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Watch Japan’s Mount Shindake erupt without warning

Reuters/apan Meteorological Agency
A video grab from the Japan Meteorological Agency’s live camera image shows an eruption of Mount Shindake on Kuchinoerabujima island in southwestern Japan.
By Lily Kuo
Published Last updated This article is more than 2 years old.

A volcano on a small southern Japanese island erupted suddenly this morning, sending plumes of ash and rock as high as 9,000 meters (almost 30,000 feet) and prompting authorities to issue the highest level alert warning. Local officials said that 140 residents have been evacuated and that there have been no casualties. Some flights have been diverted.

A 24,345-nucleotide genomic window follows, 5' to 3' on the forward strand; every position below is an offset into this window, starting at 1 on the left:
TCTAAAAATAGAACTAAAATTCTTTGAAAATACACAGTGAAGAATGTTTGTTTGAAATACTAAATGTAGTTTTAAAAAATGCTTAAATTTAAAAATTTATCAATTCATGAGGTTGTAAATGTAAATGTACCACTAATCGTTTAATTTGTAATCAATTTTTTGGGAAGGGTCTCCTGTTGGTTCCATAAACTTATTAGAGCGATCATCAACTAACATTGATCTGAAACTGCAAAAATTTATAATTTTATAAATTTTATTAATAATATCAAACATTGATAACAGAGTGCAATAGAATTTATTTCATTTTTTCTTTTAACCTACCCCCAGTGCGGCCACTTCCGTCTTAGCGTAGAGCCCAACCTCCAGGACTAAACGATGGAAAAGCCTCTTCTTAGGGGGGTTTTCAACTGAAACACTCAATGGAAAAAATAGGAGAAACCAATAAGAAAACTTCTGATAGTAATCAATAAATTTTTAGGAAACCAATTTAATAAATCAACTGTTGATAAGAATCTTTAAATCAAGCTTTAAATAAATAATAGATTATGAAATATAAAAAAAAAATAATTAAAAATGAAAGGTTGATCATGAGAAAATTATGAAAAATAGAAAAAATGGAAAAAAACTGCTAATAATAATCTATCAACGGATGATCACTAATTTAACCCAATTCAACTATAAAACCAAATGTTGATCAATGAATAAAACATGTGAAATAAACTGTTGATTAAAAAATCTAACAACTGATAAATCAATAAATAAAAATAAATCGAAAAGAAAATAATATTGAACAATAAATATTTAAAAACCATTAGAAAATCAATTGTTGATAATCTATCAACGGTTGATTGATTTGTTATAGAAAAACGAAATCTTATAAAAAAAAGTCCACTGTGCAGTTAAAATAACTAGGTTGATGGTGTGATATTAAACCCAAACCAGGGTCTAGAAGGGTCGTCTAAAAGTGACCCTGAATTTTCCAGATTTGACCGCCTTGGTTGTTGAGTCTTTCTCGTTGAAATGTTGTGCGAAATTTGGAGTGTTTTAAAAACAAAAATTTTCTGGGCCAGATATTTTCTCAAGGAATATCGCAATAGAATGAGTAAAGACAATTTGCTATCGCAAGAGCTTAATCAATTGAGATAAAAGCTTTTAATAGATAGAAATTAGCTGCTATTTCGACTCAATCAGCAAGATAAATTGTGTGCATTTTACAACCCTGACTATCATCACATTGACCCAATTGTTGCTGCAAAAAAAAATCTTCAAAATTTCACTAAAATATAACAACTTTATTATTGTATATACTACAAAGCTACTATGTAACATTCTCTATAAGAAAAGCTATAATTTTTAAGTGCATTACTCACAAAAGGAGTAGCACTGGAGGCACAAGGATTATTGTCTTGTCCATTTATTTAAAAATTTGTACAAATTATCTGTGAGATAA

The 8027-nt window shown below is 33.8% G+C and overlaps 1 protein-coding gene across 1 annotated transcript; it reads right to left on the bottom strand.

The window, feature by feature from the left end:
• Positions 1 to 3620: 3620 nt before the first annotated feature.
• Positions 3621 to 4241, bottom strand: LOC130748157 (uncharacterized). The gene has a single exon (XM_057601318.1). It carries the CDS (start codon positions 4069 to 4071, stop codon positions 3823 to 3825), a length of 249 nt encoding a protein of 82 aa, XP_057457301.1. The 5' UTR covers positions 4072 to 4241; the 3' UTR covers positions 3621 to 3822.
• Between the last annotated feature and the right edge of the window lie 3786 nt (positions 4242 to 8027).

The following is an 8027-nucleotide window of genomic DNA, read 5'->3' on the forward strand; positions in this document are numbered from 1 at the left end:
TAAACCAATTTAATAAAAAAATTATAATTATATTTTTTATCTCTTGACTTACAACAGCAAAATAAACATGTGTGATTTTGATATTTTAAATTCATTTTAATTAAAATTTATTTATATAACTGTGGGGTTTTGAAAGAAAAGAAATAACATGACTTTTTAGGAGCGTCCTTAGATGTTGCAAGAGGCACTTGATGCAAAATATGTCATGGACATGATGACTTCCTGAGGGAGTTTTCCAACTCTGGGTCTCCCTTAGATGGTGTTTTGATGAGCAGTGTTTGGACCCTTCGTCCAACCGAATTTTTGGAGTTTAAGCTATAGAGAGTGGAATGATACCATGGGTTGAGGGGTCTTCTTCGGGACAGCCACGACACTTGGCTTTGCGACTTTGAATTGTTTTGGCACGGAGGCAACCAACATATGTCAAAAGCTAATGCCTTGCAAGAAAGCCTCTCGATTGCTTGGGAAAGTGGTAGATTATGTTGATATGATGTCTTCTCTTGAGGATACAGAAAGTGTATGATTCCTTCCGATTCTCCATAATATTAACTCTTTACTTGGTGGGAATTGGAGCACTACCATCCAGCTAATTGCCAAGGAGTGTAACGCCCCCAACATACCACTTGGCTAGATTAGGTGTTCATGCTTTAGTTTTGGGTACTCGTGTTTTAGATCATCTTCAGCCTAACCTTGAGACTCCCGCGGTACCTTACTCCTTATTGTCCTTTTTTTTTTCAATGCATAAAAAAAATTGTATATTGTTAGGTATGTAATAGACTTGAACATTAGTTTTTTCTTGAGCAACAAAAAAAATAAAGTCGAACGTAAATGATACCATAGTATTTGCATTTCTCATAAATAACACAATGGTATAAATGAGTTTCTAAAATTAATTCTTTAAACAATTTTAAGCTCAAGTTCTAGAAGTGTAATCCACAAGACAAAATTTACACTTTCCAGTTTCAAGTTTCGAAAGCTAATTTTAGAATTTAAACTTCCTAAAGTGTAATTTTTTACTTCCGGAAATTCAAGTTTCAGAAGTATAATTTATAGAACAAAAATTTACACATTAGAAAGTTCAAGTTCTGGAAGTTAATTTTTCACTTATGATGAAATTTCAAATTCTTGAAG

Mount Shindake on Kuchinoerabujima island has been the site of several eruptions before, including one last August. Here’s the peak erupting today.

Experts worry that not enough is being done to anticipate volcanic eruptions in Japan, which sits on the so-called “Ring of Fire” of volcanoes in the Pacific basin. The bulk of monitoring falls on university researchers. Japan has only 47 dedicated to volcano monitoring, compared to Italy’s 150. Seismologists had noted increased activity under Japan’s Mount Ontake, but were shocked when it exploded last September, killing 57 hikers.

One additional concern about the Mount Shindake eruption is its proximity the soon to be re-started Kyushu Electric Power Sendai nuclear plant. The island is about 130k (70 miles) from Japan’s Kyushu island, where the nuclear plant cleared the last regulatory step only this week.

Volcanologists have voiced concern over whether the Sendai plant could be affected by eruptions in the region. Pyroclastic flow, or fast-moving clouds of hot gas, ash and rock, typically travel at speeds greater than 80km/hr and may be able to reach as far as 145km (90 miles) from the site of explosion.

The power company and other observers say the eruption won’t impact the plant.

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